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Class Nicholas Dewitt, Aviation Boatswain’s Mate (Equipment) Airman Morgan Wyvill and Damage Controlman Fireman Shannon Mumma. “It’s a great feeling after being baptized,” said Coon. “It’s great that the ship offers this opportunity for its Sailors.” Wyvill said the unique setting provided him with a special opportunity he couldn’t pass up. “Having the baptism on an aircraft carrier and being a part of its history

was a special experience for me.” Baptisms aboard naval vessels began when infants were born aboard British Royal Navy ships. Even today, after a baptism, the participants’ names are engraved in the inside of the ship’s fog bell, forever making the person a part of the ship’s history. After the ship’s decommissioning, it is the Navy tradition to give the bell to the family of the ship’s first baptism. Story and photo by MCSN Benjamin Liston


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Know Your Shipmate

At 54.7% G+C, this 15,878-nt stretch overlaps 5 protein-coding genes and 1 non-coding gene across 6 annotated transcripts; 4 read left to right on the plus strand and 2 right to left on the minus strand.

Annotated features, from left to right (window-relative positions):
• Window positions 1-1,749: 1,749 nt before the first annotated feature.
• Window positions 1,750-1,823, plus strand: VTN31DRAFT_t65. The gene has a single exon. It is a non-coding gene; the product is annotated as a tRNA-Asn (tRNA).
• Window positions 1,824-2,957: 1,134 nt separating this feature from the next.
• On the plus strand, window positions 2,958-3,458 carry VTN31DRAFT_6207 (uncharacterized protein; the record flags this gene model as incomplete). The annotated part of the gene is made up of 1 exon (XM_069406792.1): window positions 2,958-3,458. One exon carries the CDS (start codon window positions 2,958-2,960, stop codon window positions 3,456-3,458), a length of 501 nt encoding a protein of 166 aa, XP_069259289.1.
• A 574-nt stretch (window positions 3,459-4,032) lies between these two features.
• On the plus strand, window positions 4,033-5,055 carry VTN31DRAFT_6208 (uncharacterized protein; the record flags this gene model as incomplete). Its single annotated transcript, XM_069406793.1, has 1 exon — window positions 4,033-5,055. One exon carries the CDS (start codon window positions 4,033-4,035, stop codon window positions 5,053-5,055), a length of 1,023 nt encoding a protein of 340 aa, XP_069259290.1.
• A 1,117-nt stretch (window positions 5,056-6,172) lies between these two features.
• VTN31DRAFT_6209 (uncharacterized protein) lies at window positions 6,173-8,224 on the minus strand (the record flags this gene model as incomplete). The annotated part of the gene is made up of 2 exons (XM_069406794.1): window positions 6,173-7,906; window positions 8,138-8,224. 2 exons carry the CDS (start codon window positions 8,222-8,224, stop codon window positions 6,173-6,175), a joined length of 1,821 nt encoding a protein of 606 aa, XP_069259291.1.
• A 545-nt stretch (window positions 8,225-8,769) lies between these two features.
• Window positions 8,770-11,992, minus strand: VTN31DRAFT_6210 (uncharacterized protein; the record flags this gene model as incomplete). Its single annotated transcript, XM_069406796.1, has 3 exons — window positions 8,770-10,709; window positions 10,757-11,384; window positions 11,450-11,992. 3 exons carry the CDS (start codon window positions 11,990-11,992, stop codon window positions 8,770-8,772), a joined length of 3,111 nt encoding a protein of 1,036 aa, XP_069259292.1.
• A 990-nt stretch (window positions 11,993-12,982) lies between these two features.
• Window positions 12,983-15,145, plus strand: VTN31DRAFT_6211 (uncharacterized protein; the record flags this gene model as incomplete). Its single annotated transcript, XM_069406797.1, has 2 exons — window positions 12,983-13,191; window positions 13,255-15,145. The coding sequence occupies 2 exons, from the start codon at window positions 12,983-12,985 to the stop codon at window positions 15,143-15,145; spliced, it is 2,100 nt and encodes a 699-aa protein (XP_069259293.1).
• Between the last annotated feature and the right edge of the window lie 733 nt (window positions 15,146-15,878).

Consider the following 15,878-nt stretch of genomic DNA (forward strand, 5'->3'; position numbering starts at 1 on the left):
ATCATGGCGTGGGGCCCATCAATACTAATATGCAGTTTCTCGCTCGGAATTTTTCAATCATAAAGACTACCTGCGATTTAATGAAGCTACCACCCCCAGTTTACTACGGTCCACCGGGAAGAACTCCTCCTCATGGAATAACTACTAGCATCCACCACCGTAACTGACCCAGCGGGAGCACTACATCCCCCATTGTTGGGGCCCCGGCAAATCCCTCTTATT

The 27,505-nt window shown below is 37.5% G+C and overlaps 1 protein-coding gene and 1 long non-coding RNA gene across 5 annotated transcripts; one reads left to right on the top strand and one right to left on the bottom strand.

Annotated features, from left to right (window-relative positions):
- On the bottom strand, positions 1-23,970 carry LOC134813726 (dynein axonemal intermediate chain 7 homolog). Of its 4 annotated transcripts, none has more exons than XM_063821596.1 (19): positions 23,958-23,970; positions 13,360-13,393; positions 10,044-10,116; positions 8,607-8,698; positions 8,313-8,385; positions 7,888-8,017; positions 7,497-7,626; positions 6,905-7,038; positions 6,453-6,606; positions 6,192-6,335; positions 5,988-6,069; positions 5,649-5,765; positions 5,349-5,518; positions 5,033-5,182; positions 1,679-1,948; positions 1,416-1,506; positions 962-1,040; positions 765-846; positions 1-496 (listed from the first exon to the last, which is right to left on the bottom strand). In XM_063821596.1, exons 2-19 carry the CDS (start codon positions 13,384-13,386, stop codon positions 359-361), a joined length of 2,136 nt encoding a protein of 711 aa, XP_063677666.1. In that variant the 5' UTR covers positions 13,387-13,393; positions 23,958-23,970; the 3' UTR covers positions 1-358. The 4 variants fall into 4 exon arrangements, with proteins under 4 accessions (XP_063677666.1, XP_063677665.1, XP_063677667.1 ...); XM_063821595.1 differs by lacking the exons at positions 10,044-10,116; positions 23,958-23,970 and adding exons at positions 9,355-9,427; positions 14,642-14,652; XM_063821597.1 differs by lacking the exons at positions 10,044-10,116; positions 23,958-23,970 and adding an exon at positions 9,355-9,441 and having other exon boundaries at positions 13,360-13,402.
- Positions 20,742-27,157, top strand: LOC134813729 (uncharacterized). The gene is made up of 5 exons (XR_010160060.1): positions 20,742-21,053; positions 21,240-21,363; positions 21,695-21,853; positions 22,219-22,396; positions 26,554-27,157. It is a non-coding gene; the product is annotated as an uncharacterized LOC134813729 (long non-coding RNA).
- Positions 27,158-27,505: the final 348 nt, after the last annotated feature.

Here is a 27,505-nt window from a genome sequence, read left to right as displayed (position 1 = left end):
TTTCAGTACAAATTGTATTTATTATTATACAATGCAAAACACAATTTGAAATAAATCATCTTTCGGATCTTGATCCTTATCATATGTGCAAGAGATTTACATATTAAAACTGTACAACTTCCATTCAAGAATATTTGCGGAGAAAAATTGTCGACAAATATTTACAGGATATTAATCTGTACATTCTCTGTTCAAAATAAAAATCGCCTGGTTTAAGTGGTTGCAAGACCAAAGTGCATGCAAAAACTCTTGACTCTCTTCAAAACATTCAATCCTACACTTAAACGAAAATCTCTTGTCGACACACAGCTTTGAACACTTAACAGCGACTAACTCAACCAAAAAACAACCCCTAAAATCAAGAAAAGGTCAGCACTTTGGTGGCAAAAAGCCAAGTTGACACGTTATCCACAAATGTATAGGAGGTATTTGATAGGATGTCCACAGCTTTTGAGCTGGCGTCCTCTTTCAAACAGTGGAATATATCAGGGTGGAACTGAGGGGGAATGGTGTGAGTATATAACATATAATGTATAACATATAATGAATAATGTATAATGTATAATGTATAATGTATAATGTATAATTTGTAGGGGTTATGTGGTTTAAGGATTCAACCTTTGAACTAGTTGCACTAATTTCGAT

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Briefly

Photo and information provided by MC3 Christina Naranjo

Navy Seeks Applicants for Medical Service Corps

MMFA Noah Wells-Jordan Reactor Dept.

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achinist’s Mate Fireman Apprentice Noah Wells-Jordan is dedicated to his passions, most notably his family and his rather vast collection of a wide variety of memorabilia. Wells-Jordan, a Sacramento, Calif., native, joined the Navy in February 2011. After boot camp, he completed six weeks of basic engineering common core training and six days of additional rate training at Great Lakes, Ill., before reporting to Abe. Prior to enlisting, he worked at FedEx for more than a year before being laid off. Tired of working at jobs that failed to challenge and satisfy him, he said the Navy seemed to hold the key to his future. “The unemployment rate where I am from was about 15 percent,” he said. “I always wanted to propose to my wife--at the time she was my girlfriend--and I wanted to support us.” Wells-Jordan, now a newlywed expecting his first child, said he is content with his career decision. “I love the Navy,” he said. “You should strive for what you want to do.” As a machinist’s mate working in Reactor department, his position requires him to look after the ship’s shaft alley and distilling units. He works in continuous rotations of five hours on watch and ten hours off. Away from the job, he spends time talking to his wife, writing stories and adding to his collections. He collects foreign money, movies and weapons, among other items. He also enjoys exploring his creative side. “I like to write fiction and action adventure stories,” he said. “The stories are just for me, though. They are not to be published.”